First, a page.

In the spring of 1873, a group of Kentville businessmen pooled financial resources, formed a publishing company and started a semi-weekly newspaper. Joseph A. Cogswell, a prominent local printer, was installed as manager and editor of the newspaper, which was given the grandiose name of The Western Chronicle.

This wasn’t the first newspaper published in Kentville, nor was it the first published in Kings County. That honour possibly belongs to the Kings County Gazette, which was published in Canning for a short while starting in 1864. I say “possibly” since various publications that could be called newspapers started around the time the Kings County Gazette appeared; among them were The Acadian in Wolfville and The Star in Berwick.

The Kings County Gazette appears to have been the victim of the 1866 fire that burned Canning to the ground. Within two decades, however, Canning would have a second newspaper, The Canning Gazette. A weekly and then a bi-weekly, the Gazette, under Alexander Liddell, began publishing in 1888. The paper only managed to put out a few issues before Liddell abandoned it. At this time, the manager/editor of The Western Chronicle stepped in and took over the Gazette. The paper was amalgamated with The Western Chronicle and issued on Saturdays under its original name.

Politics was a dirty, no-holds-barred game in 19th century Kings County and newspapers blatantly took sides. The Western Chronicle, for example, let everyone know in election years which party it supported. It wasn’t neutral, in other word, and its masthead (“independent but not neutral”) let everyone understand where the paper stood.

The paper lived up to this declaration of no neutrality during the election year of 1891 when it was bought out by a company under the name of R. C. Dickey & Co. The corporate members were Frederick W. Borden, the Liberal member for Kings County, Robert C. Dickie, Wentworth E. Roscoe, Stephen Sheffield and other leading members of the Liberal party.

Borden represented Kings County in the provincial assembly and issues of The Western Chronicle leading up to the election took his side, and only his side. In opposition during the election was the Tory controlled newspaper, The Advertiser (originally The New Star) which dubbed the purchase of The Western Chronicle as blatantly political. The Advertiser/New Star began publishing six years after The Western Chronicle and its owners and shareholders read like a directory of the County’s Tory party.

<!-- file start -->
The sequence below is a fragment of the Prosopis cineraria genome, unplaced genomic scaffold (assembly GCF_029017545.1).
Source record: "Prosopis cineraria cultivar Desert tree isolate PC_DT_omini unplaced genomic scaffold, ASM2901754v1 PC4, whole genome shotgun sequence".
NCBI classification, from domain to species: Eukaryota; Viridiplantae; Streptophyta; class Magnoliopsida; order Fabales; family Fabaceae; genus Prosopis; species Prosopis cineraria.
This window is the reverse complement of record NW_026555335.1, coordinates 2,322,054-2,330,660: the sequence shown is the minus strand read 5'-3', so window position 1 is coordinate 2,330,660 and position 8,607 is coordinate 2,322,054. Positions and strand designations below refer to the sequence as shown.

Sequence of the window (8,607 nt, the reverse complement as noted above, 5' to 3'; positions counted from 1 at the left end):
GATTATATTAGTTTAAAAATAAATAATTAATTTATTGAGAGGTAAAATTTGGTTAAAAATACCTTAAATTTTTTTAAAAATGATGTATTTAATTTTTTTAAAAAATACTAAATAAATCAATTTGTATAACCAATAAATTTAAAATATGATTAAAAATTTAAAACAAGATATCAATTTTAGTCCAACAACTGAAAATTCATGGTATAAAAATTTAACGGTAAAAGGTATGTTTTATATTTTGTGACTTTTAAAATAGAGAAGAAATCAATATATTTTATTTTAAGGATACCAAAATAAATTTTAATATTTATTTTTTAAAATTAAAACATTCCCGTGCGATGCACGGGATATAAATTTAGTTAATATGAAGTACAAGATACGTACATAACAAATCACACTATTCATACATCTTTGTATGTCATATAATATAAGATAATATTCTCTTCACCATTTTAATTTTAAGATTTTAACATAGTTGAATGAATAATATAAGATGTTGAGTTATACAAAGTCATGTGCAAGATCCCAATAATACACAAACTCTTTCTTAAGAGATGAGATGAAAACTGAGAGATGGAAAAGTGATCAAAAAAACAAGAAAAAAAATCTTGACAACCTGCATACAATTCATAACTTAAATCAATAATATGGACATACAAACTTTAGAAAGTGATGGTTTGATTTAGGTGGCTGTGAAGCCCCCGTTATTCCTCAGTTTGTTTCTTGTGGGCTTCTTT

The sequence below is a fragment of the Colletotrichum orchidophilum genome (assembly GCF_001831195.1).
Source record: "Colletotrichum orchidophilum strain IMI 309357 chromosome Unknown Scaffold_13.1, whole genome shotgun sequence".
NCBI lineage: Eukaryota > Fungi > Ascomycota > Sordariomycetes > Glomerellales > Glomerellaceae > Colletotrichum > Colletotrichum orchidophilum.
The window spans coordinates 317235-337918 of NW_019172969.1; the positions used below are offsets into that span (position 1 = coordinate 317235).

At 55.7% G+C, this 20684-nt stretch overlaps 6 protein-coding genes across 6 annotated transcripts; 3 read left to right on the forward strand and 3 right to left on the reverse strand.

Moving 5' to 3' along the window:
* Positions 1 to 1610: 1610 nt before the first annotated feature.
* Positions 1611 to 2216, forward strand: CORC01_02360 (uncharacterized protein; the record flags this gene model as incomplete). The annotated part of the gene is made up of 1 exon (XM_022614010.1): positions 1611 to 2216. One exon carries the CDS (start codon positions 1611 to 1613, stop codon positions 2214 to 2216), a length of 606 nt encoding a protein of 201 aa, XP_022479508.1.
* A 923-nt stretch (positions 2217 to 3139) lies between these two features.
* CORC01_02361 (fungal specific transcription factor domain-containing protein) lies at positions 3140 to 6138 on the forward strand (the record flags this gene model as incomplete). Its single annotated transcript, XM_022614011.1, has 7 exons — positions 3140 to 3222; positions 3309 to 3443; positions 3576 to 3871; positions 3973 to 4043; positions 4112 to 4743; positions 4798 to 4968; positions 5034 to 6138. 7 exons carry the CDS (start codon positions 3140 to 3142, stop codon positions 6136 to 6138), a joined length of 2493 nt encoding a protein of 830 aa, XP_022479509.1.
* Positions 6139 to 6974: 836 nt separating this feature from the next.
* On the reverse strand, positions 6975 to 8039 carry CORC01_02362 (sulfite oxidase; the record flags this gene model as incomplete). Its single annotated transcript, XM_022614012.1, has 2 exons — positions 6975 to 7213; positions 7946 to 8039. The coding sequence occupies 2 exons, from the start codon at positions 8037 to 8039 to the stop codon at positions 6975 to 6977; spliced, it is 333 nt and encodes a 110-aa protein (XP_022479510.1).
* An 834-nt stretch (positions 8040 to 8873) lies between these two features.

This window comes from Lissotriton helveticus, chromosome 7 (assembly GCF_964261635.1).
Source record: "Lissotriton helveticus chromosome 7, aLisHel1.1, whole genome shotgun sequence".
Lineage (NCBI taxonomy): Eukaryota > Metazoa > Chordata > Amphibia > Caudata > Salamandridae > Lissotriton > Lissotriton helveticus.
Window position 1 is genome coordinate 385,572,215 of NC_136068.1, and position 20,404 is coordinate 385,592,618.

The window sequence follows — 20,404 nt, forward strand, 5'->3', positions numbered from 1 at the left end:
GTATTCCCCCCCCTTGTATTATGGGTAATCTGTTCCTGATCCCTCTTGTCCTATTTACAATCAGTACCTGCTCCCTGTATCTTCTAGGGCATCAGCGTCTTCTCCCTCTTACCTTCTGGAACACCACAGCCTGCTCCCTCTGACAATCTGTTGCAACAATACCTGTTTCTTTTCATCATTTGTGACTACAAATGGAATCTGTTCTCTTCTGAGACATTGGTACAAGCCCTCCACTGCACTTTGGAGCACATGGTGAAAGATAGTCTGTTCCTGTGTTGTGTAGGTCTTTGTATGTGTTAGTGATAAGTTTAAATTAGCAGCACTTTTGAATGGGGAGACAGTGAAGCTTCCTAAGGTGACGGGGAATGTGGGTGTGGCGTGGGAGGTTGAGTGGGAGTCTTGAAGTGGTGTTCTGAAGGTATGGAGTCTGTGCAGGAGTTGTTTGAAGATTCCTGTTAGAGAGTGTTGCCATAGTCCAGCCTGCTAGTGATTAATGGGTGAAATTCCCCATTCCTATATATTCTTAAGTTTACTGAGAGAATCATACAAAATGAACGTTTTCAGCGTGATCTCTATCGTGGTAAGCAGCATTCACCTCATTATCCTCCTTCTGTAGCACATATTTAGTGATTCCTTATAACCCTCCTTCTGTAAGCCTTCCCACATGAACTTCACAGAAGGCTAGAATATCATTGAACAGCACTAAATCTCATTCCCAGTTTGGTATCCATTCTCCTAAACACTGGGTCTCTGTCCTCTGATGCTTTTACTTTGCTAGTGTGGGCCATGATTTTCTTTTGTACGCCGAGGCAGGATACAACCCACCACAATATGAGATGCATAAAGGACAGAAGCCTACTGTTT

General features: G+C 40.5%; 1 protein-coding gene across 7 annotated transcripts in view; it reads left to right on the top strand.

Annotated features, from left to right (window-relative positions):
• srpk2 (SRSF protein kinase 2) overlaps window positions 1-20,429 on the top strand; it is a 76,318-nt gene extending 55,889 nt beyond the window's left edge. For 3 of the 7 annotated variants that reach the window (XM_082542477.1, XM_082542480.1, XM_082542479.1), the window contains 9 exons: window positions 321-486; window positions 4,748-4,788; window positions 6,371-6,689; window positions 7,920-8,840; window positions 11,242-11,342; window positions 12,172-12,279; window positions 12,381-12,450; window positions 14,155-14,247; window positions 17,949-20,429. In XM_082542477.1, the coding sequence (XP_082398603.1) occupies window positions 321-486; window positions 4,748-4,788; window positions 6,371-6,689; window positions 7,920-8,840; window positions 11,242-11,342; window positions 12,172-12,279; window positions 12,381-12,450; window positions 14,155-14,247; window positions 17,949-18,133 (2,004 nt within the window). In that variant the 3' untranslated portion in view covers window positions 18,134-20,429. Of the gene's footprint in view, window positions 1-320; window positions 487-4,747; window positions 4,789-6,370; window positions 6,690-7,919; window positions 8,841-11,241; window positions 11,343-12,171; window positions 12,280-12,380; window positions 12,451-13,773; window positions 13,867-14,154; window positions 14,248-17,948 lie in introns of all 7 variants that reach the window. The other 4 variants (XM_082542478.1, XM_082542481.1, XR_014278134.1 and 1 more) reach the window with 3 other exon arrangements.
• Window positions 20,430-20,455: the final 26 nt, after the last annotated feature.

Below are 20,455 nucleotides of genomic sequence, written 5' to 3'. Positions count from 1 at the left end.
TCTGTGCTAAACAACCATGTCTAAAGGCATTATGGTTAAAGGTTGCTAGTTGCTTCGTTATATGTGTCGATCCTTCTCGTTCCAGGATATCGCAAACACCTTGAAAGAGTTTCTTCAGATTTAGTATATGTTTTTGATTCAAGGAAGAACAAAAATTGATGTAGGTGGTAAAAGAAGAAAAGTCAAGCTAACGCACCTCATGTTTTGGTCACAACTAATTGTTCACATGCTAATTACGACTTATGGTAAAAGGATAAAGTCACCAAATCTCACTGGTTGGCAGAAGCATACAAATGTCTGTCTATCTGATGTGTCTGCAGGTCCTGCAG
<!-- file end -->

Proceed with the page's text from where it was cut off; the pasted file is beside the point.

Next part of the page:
The New Star was first published in Wolfville, then in Kentville. This paper took on the Western Chronicle during an election period in the late 1880s, trading insults, each slamming the politicians they supported. The Berwick Register’s founder, John E. Woodworth, wrote about this feud in an article found by his wife after his death and published in 1904.

In effect, Woodworth wrote that week after week, the Western Chronicle attacked The New Star and the politicians it openly supported. The New Star replied in kind. “The principal result of the quarrel – other than an abortive law suit – were to afford each paper a liberal amount of free advertising,” Woodworth said in summing up the results of the “politician slamming.”

Another result, said Woodworth, was the “overwhelming defeat of the candidate supported by The Western Chronicle.” According to Woodworth, people had been turned off by the ongoing attacks by the paper and voted against the politician it was supporting.

This may have been an inaccuracy by Woodworth, but he was correct in that The Western Chronicle campaigned solely for the Liberals. In his biography of Frederick W. Borden, Carman Miller writes that “under the editorship of Harold, Borden’s only son (The Western Chronicle) campaigned relentlessly for the Liberal cause.”

The duel between The New Star and The Western Chronicle is the only political feud chronicled by Woodworth in what was an extensive history of Kings County newspapers. But knowing how loose with facts and how libelous that journalists were in the 19th century, I’m sure there were many others.

The front page on The Western Chronicle from 1886

The front page on The Western Chronicle from 1886. The paper lived up to its motto of being “independent, not neutral” by campaigning relentlessly for the Liberal cause in Kings County. Frederick W. Borden, later Sir Frederick, was one of the owners of the paper.

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